VisArt Diaries: ‘The Fourth Man’ Breaks Down Homophobic Tropes
Ahead of its time

For this installment of VisArt Diaries, I want to highlight some of the VHS that Visart has to offer. For those born in the new millennium, VHS stands for Video Home System, and refers to tapes that go into a videocassette recorder, or VCR. Now that that’s out of the way, I’ll have you know that VisArt still has an extensive VHS catalog spanning any genre imaginable.

Joshua Robbins

Once again, I leaned on the expertise of Micah, the always helpful employee. After close to 20 minutes of perusing I decided on two different films, Brewster McCloud and Wild Style. The first is a Robert Altman film starring Bud Cort (Harold and Maude) and Sally Kellerman (M.A.S.H.) about a boy that builds a wing machine and uses it to fly away from his home. Wild Style is a film about the intersectionality of breakdancing, turntabalism and hip-hop.

I made my way to the front of the store and Micah said, “Have you seen The Fourth Man by Paul Vorhoeven?” I told him I hadn’t, but that I’m a huge fan of Robocop, Starship Troopers and Total Recall, the latter being one of my all-time favorites. As it turns out, The Fourth Man was Vorhoeven’s last Dutch film before heading to Hollywood. No offense to the aforementioned films, but I can’t pass up the chance to watch a Vorhoeven movie, so I picked up that instead. And oh boy, thank god for Micah.

So let’s get to the plot, shall we?

Loosely and quickly, the film is about a bisexual writer who begins seeing a woman he meets at his book reading. He learns that she is wealthy, due in part to the deaths of three previous husbands. He suspects that he or her other boyfriend will become her next victim. Considering it was released in 1983, The Fourth Man is very open about sexuality, in stark comparison with American movies of the same era.

While we would hint at queer relationships in the 1980s and even to present day, the main characters openly discuss it. Our protagonist, the writer, played by Dutch actor Jereon Krabbe (Living Daylights, Prince of Tides), initiates a tryst with his girlfriend’s other boyfriend Herman, who reciprocates. The idea of an open male relationship that doesn’t paint either of the involved parties as villains was nowhere close to common in American film at that time.

The film is based on the novel De Vierde Man by writer Gerard Reve, which is also the main character’s name in the novel and the film. Interestingly, we are supposed to accept him as a character the writer created, not as the writer himself. In many of Reve’s other books, homosexuality is very openly discussed. The film scraps a relationship between Reve and another male character, Laurens. The film simply combines the character of Laurens into Herman to speed the film along narratively.

 

In contrast, let’s look at Alfred Hitchcock’s 1948 film Rope. In that film, the implied gay lovers, played by Farley Granger and John Dall, kill a former classmate and hide him in a chest during a dinner party. I’ll accept that 1948 was pretty early to even imply a same-sex relationship in film, but yet one more example of homosexuality relating to deviance. You can find many examples in film, but don’t just take my word for it, it’s a well-documented issue.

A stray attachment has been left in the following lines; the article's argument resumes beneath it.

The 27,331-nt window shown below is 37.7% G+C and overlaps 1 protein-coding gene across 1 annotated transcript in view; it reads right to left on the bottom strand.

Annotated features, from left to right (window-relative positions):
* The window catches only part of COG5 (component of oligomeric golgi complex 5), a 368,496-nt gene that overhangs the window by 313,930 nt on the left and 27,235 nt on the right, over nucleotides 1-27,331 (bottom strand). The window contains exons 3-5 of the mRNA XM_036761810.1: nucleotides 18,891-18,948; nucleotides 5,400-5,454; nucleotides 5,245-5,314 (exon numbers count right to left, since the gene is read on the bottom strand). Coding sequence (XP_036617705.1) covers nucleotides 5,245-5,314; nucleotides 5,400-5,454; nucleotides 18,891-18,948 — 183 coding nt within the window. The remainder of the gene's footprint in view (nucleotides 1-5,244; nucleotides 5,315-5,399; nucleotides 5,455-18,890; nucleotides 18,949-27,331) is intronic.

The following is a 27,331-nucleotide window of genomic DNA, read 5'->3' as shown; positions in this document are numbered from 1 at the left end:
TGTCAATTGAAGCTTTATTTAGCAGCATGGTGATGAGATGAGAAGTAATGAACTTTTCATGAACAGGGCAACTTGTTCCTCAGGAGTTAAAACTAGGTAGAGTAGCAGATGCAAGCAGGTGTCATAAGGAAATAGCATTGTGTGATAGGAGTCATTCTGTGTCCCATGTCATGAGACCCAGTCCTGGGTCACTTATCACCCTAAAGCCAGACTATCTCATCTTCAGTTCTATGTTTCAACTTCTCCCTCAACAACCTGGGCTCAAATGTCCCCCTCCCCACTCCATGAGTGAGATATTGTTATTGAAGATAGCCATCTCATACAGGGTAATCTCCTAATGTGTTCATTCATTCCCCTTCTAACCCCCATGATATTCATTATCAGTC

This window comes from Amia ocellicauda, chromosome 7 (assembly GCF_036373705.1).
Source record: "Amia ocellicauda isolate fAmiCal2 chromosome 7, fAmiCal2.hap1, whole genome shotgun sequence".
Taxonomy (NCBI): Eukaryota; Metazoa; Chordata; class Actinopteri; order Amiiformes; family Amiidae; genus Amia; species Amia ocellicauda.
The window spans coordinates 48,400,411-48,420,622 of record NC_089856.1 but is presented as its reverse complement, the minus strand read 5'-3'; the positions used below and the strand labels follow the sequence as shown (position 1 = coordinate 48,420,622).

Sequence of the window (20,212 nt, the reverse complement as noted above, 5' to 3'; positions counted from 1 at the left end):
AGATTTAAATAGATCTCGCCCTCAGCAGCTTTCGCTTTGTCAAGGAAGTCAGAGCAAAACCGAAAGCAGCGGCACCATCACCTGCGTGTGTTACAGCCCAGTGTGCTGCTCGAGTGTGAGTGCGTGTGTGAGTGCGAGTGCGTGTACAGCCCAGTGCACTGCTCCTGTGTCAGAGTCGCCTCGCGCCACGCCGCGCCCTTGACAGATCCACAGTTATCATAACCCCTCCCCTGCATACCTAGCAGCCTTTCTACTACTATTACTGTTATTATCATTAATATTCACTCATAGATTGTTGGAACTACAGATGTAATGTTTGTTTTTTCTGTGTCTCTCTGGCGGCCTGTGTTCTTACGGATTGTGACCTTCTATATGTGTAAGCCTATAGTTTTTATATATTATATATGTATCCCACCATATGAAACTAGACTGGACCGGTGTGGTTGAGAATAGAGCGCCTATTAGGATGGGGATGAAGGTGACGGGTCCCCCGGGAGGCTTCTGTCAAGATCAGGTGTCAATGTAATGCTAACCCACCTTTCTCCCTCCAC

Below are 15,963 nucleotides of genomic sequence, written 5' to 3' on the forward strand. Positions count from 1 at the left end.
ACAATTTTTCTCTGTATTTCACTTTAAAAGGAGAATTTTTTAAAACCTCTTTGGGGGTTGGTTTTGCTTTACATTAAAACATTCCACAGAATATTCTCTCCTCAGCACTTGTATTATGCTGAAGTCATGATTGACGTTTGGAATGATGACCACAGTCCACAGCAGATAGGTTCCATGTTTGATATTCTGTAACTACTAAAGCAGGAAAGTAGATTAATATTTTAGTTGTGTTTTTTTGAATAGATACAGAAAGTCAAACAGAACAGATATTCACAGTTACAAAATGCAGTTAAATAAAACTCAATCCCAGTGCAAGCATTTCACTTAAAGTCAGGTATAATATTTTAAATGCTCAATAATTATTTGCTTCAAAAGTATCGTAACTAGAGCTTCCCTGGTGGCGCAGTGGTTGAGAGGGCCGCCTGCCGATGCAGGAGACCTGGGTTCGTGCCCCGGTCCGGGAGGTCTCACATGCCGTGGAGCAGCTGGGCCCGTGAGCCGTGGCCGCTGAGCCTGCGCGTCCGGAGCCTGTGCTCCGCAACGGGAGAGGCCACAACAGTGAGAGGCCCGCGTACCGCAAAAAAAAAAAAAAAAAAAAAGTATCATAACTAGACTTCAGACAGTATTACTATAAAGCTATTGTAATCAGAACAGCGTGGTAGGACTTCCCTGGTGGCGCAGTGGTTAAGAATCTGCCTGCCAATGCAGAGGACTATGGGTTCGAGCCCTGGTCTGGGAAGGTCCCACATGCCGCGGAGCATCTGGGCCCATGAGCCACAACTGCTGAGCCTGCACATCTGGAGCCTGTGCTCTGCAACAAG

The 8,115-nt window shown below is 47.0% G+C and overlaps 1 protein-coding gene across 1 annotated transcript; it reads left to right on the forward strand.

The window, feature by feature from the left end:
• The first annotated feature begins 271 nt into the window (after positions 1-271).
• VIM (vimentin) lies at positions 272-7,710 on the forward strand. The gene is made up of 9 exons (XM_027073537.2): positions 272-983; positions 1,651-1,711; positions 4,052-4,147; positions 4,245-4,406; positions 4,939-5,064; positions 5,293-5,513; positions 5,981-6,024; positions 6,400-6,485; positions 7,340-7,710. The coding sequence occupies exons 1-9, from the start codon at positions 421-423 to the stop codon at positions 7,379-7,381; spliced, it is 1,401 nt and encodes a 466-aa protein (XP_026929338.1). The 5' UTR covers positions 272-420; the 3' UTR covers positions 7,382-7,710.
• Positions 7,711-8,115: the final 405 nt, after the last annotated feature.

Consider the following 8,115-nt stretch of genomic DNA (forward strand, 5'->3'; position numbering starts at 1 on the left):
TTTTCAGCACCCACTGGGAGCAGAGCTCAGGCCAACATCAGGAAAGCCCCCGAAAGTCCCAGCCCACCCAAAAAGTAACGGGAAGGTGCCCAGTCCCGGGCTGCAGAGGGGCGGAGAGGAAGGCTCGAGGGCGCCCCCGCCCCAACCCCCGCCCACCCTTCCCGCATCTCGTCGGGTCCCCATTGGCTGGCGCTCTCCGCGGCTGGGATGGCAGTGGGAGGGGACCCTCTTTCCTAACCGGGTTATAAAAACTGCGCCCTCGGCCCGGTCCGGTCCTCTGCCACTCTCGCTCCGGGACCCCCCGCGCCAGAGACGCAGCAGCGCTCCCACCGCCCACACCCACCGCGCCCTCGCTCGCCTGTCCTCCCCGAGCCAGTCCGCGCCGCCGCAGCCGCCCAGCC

Often times the general narrative concept around homosexuality is that of “The Other,” which could simply mean “barbarian” in ancient literature or the cultural tendency to evaluate and assign meaning to other ethnicities, cultures or identities, which are then negatively measured against the ideal standard of the Self. Simply put, if you exist outside of what is the perceived norm then you must be bad or the enemy. 

Going back to The Fourth Man, it’s interesting to see these concepts experimented with and inverted. From the surface, the movie feels like it could go in the direction of Hitchcock, or even DePalma. But it doesn’t settle into these routines; it instead goes for the themes that the aforementioned directors would often paint with too wide of a brush. Furthermore, the concept of hyperrealism and images of Christianity create a surreal experience throughout. You’re left with an unreliable narrator/protagonist which leaves you wondering if anything that happens in the film is just how Gerard Reve imagines it, or all in his imagination. 

If you’ve read this far and are currently scratching your head or I’ve lost you, I implore you to watch this movie, preferably by getting the same VHS copy at your favorite local video store, Visart. And if you’re not familiar with Vorhoeven, I highly recommend easing in with Total Recall or Robocop, then Basic Instinct and, lastly for the real fans, Starship Troopers. Paul Vorhoeven is an underrated treasure who honestly doesn’t get the respect he deserves. 

Currently I’m on tour with my band Late Bloomer and visiting video stores along the way. Stay tuned for the next installment, for which I’ve been visiting video stores across the South. 

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